On Saturday, October 19, the California Association of Long-Term Care Medicine (CALTCM) hosted our 2019 Fall Summit “The Best of the 2019 CALTCM Summit for Excellence,” focusing on engaging nursing home direct-care practitioners with updates on best practices, education on PDPM and immersion in expert-led discussions about ‘hot topics’ in long-term care.

Read More

Trauma Informed Care Resources

Though the experience of personal trauma over a lifetime is almost ubiquitous, the possibility that trauma might be an important clinical issue to identify hasn’t been a routine part of my initial patient assessment.  I’ve seldom seen it in the work of my colleagues at an acute hospital or SNF level. 

Read More

One Facility’s Response to Serving Fire Evacuees

by Mark Friedlander
Executive Director
San Francisco Campus for Jewish Living

We at the SF Jewish Home and Rehab Center on the Campus for Jewish Living were contacted by SFDPH late Friday afternoon October 25th to inquire about our current census and bed availability due to the Kincaid fire evacuations. However, it wasn’t until 9 p.m. on Monday night, October 28 that we were asked to open our doors to 3-5 frail evacuees currently at the Santa Rosa Evacuation Center. Since we did indeed have some private rooms available, we of course said yes, we would welcome them into our community. The first guest arrived at midnight, followed by two others around 3 a.m.  Internally we activated our Incident Command that met twice a day to ensure our visiting residents were adjusting well and that their care needs were being met.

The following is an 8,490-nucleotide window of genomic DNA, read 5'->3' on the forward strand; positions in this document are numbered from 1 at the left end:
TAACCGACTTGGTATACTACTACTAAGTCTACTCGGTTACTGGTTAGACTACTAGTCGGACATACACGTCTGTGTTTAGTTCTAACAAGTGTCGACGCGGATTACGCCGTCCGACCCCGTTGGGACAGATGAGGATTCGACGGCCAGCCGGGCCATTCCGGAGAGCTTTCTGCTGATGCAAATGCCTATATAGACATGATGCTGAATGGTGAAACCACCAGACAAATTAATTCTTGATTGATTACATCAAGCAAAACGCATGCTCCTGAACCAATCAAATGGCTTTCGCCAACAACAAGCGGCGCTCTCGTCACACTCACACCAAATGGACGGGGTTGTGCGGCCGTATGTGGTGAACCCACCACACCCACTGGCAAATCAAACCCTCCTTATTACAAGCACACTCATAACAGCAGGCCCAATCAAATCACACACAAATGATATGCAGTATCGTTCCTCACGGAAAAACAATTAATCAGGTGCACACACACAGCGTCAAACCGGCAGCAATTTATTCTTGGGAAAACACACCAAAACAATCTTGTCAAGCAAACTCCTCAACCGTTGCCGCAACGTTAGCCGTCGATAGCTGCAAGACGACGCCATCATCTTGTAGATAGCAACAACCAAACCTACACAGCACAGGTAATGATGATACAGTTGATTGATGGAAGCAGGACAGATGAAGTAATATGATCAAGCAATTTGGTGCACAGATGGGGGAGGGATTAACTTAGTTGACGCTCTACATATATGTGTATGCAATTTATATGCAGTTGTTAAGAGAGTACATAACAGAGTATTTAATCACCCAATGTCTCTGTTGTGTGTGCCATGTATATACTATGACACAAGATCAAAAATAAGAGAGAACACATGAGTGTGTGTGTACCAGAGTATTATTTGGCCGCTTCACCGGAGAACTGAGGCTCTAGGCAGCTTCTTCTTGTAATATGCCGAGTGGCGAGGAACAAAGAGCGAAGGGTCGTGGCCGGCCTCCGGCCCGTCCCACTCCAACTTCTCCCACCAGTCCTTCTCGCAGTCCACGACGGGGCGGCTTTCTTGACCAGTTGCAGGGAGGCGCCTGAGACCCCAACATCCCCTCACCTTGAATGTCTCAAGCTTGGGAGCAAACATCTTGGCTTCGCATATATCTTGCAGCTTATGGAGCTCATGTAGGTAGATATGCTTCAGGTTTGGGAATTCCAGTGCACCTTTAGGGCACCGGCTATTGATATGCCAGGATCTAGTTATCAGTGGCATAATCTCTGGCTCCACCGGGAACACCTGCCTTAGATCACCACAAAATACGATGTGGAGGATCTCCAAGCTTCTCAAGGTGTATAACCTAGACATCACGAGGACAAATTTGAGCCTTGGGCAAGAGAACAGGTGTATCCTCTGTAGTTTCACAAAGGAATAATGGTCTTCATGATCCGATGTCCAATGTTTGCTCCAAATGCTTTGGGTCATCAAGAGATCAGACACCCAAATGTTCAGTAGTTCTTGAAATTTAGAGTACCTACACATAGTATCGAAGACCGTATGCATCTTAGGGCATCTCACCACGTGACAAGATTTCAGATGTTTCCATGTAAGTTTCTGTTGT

Read More

Rules Governing Use of Antipsychotics Loosened; What Should We Do About It?

As we approach the November 28, 2019 deadline to fully implement the Phase 3 changes in the “Mega Rule,” it is important to note that some of the “changes” that were implemented in Phase 2 are expected to change in Phase 3. Specifically, under Phase 2 rules, antipsychotics could not be prescribed PRN for more than 14 days unless a resident was examined by a prescriber (every 14 days). This was ostensibly to avoid the issue of off-label overprescribing of antipsychotics in our population, especially those suffering dementia-related psychosis (DRP) or other behavioral issues that could not be attributed to an Axis 1 diagnosis of a mental condition (i.e. bipolar disorder, schizophrenia, major depression, etc.). The rule as written mentioned a tendency to “place the convenience of the caregivers above the residents’ interests.”

Read More

Passport to Better Care

I recently wrote an article for the WAVE on the potential value of sharing personal pictures on your smartphone, for developing relationships and engaging patients with dementia, prior to providing medication and care plan directed care.  

Read More

Medical Apps – General Principles and Some Recommendations